Health checkup: The foundation of healthy ecosystems

Laura Lengnick; photo courtesy of Lengnick

Editor’s note: The following Q&A is one of several featured in this week’s Wellness, Part 2 issue.

Laura Lengnick is the founder of Cultivating Resilience, which works with organizations to integrate resilience thinking into operations and strategic planning. She is also the author of the award-winning book Resilient Agriculture: Cultivating Food Systems for a Changing Climate. 

She speaks with Xpress about food’s role in our individual and collective health as well as the foundation of healthy food ecosystems and the power of silence.

What is the role our food plays when it comes to wellness? 

Food is essential to wellness because of the simple fact that we need to eat to stay alive, but food contributes to our individual and collective well-being in many other important ways. Food is a powerful connector to our past, present and future.  The choices we make about what, when, how and why to eat recall the food traditions of our ancestors, respond to the challenges of these times and shape the possibilities for our future.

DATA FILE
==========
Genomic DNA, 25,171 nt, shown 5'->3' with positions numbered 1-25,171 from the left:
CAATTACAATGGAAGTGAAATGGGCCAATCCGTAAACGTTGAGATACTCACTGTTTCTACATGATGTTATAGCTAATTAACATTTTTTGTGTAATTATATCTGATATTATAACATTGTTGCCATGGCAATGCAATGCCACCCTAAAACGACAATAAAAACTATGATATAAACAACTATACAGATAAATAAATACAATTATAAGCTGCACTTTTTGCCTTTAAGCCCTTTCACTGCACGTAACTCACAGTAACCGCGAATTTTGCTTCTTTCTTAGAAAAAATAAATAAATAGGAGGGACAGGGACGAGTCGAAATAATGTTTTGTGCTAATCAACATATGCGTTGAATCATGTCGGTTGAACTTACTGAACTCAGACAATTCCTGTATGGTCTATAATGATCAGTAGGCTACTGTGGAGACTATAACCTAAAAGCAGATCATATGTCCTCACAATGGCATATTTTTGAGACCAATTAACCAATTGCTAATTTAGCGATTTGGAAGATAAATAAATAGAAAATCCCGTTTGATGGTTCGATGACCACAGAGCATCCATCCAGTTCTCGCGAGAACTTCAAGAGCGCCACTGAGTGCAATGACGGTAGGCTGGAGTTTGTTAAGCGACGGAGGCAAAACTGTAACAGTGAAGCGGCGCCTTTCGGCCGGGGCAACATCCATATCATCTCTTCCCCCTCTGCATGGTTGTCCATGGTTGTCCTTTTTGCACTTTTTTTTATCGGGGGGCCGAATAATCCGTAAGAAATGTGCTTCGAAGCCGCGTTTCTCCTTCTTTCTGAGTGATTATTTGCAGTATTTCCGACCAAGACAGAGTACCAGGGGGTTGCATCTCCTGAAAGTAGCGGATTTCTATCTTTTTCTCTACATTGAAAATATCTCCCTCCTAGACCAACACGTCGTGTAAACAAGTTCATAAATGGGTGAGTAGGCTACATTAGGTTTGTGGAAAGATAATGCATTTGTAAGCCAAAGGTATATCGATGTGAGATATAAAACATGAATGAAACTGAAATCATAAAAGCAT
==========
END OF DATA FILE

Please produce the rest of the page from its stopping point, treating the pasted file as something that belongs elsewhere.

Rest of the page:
How do resilient food systems impact individual and collective wellness? 

Resilient foodways promote individual and collective wellness by following the three rules of resilience to cultivate the health of land, people and community. These rules describe the kinds of relationships that form the foundation of healthy ecosystems: mutually beneficial, regionally self-reliant and regenerative.  These rules also remind us that individual well-being is rooted in the well-being of others.

What do you do to relax or unwind when stressed?

Spending time moving outside is my best remedy for stress.  A brisk walk around my neighborhood, 10 minutes of weeding in my garden or even just a quiet moment spent enjoying a cup of tea on my back porch lifts my spirit and settles my mind.



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